Saturday, 27 April 2013

Les Murray - Troop Train Returning

There’s as much reflection in the going to war as there is in the coming home.  And this is how I would like to introduce a poet I admire and one of Australia’s greatest contemporary poets, Les Murray.  Les is a prolific writer who has written more than most people could ever wish to achieve.  Though for all of that, he is a controversial figure in Australian literature.  He’s made himself that way by being outspoken, critical of academics in the literary world, critical of the city upper-class throughout Australia’s history, champion of the battling country folk, the marginalised, the oppressed.  I see parallels between Les’s view on the world and that of Charles Bukowski – both appear to come from deprived, difficult child-hoods.  Except in Les Murray’s case, a truly gifted intellect took him on to university and established academic success.  Les Murray writes great descriptive poetry through which the exact use of words and perfect turn of phrase paints an emotional image of the scenes he describes in his writing.  Les grew up in the country, near Taree in New South Wales.  Consequently, many of his poems are set in the bush and rural surroundings.  His poem, Troop Train Returning is fitting for our ANZAC day remembrance.  It describes the mood of Aussie soldiers, the survivors of WWII, on the final leg of returning to homes out west to pick up their lives, wheat belt towns, sheep, cattle farms and properties.  What’s amazing about this poem, is that Les Murray obviously wrote it from imagination, not personal experience.  And he wrote it when he was a young man (maybe influenced by the cinemascope, picture theatre news reels of his day).  Anybody who has driven the miles, followed the rail tracks, the telephone lines, crossed the cattle grids linking outback towns like, Dalby, Walgett, Winton, Mildura, Cloncurry, Quilpie or Hay will know that Les has nailed it in, Troop Train Returning.
Troop Train Returning
Les Murray (1938 – )
Beyond the Divide
the days become immense,
beyond our war
in the level lands of wheat,
the things that we defended are still here,
the willow-trees pruned neatly cattle-high,
the summer roads where far-back bullock drays
foundered in earth and mouldered into yarns.
From a ringbarked tree, as we go cheering by
a tower and a whirlwind of white birds,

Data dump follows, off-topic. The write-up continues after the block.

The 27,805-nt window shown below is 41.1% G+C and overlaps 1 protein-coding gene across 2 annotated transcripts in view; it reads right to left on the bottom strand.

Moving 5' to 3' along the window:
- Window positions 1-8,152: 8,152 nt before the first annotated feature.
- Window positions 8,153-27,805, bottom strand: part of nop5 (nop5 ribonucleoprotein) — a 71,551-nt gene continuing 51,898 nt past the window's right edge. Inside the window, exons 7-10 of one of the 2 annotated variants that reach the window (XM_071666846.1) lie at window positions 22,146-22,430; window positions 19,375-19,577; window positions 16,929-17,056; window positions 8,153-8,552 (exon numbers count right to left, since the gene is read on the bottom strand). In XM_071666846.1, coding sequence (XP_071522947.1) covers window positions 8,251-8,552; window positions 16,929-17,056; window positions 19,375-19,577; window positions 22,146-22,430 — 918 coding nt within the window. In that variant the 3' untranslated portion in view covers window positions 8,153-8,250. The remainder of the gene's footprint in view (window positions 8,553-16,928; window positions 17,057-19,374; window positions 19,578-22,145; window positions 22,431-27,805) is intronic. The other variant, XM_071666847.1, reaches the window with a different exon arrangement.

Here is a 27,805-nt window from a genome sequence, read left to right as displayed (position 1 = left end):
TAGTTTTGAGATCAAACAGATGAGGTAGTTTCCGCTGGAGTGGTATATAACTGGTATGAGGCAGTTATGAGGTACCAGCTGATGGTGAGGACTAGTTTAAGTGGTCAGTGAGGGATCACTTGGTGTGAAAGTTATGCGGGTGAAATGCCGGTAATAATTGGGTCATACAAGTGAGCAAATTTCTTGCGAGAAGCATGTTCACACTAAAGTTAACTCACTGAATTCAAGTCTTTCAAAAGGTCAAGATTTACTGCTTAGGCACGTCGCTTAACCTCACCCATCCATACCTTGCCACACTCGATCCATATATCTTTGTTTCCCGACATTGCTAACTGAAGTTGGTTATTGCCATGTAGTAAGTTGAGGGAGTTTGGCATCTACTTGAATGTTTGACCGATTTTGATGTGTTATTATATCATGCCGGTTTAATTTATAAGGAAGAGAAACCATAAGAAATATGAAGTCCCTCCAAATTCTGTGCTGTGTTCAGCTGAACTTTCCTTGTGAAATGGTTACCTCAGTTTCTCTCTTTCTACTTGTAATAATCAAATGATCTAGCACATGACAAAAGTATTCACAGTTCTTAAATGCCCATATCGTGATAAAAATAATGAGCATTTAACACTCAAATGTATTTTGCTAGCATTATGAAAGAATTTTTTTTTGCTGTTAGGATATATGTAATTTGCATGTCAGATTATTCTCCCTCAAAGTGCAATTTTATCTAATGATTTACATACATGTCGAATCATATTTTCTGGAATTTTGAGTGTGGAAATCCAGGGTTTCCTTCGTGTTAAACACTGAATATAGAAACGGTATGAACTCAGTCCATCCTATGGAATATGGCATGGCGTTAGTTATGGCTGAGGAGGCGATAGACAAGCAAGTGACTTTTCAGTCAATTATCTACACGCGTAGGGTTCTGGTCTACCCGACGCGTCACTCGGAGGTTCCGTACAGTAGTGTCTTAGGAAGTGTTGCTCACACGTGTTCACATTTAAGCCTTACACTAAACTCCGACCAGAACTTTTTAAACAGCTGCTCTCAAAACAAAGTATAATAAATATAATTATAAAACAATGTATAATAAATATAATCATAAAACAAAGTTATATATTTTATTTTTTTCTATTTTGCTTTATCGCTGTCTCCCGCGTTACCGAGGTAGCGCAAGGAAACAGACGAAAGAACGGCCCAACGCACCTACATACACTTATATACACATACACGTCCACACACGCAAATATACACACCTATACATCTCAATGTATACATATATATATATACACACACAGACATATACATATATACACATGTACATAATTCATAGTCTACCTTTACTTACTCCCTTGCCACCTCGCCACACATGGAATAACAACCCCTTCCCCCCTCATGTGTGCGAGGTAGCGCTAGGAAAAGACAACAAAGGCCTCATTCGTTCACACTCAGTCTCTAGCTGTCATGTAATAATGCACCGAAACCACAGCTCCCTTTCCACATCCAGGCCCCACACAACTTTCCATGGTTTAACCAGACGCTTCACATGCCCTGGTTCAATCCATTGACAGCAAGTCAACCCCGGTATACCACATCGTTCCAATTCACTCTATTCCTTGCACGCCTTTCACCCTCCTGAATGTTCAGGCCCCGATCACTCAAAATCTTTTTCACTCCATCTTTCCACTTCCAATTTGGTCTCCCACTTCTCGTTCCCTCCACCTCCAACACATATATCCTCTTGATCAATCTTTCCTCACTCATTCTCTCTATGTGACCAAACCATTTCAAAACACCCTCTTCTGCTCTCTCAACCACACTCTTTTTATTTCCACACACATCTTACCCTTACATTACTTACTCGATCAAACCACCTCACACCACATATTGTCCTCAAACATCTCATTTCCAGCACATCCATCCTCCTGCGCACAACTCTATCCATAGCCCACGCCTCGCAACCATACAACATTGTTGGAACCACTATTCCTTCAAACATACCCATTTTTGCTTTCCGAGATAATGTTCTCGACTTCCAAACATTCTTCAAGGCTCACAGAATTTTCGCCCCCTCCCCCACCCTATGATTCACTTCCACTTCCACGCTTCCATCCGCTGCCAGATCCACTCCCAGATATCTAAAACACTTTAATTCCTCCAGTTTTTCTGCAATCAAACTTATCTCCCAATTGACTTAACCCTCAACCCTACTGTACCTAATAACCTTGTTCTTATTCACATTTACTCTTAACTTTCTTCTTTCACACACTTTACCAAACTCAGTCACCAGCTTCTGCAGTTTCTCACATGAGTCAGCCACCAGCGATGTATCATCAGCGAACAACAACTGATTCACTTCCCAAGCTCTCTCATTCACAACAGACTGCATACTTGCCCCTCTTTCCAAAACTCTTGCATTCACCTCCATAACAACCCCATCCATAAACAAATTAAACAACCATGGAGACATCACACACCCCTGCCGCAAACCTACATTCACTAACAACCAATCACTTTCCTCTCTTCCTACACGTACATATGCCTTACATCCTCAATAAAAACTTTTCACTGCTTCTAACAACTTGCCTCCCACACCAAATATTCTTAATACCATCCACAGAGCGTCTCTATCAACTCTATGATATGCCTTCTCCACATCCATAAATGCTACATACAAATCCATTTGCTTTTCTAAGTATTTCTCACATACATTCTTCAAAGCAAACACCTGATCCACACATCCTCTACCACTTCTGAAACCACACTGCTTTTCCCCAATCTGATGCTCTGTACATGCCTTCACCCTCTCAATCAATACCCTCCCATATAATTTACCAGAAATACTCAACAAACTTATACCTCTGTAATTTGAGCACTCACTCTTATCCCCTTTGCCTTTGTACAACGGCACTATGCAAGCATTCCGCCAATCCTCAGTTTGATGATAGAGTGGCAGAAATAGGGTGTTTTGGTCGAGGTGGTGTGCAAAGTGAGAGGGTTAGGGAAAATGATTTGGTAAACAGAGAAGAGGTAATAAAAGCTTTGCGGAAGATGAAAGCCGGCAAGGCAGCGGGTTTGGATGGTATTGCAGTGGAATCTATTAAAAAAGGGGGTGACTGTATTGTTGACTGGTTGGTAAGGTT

as we speed by
with a whistle for the plains.
On kitbags in the aisle, old terrors doze,
clumsy as rifles in a peacetime train.
Stopped at a siding
under miles of sun,
I watched a friend I mightn’t see again
shyly shake hands, becoming a civilian,
and an old Ford truck
receding to the sky.
I walk about.  The silo, tall as Time,
casts on bright straws its coldly southward shade.
All things are spaced out here
each in its value.
the pepper-trees beside the crossroads pub
are dim with peace,
pumpkins are stones
in fields so loosely green.
In a little while, I’ll be afraid to look
out for my house and the people that I love,
they have been buried in the moon so long.
Beyond all wars
in the noonday lands of wheat,
the whistle summons shouters from the bar,
refills the train with jokes and window noise.
this perfect plain
casts out the things we’ve done
as we jostle here, relaxed as farmers, smoking,
held at this siding
till the red clicks green.
My contribution to this post is also written from imagination – imagination of a young man who went to war from a Queensland country town but did not return.  Jimmy Oliver (QX13185) was my grandmother’s young brother.  He enlisted with the 8th Division, 2/10 Field Regiment, fall of Singapore, prisoner of war, died in Sandakan, Borneo, a mere five months before the Japanese surrendered.  My poem has no title, but it comes from my mother as a little girl recalling a time when Jimmy visited the farm on leave.  I can only imagine his pride and excitement of having already tasted city life beyond the Pioneer Valley and now off to adventure overseas ………
1941, Friday, 3rd January          The Commanding Officer received a telephone communication.  All pre-embarkation leave must be completed by the 21st January
They sent Fred and me home on leave
five days, two days
travel time,
I went to visit mum and dad’s grave
before taking the rail motor to Finch Hatton,
looked so forward to catching up,
me in my dress uniform,
and the world beyond
cane paddocks and scrub,
never realized before,
how warm feeling,
kerosene lamp glow gives,
at night from a farm window,
far off,
seems out of touch now,
comfortable and beckoning,
but regretful,
when you know the true brightness.
After only a day
I was eager to get back,
Jess and Rachael talked into the night,
Steve doesn’t understand
or George
I think May was proud of me,
the night stayed at their place
on the Gargett farm,
poor Les itching to get into it,
said my final good-byes.....
                                                   J. O. White

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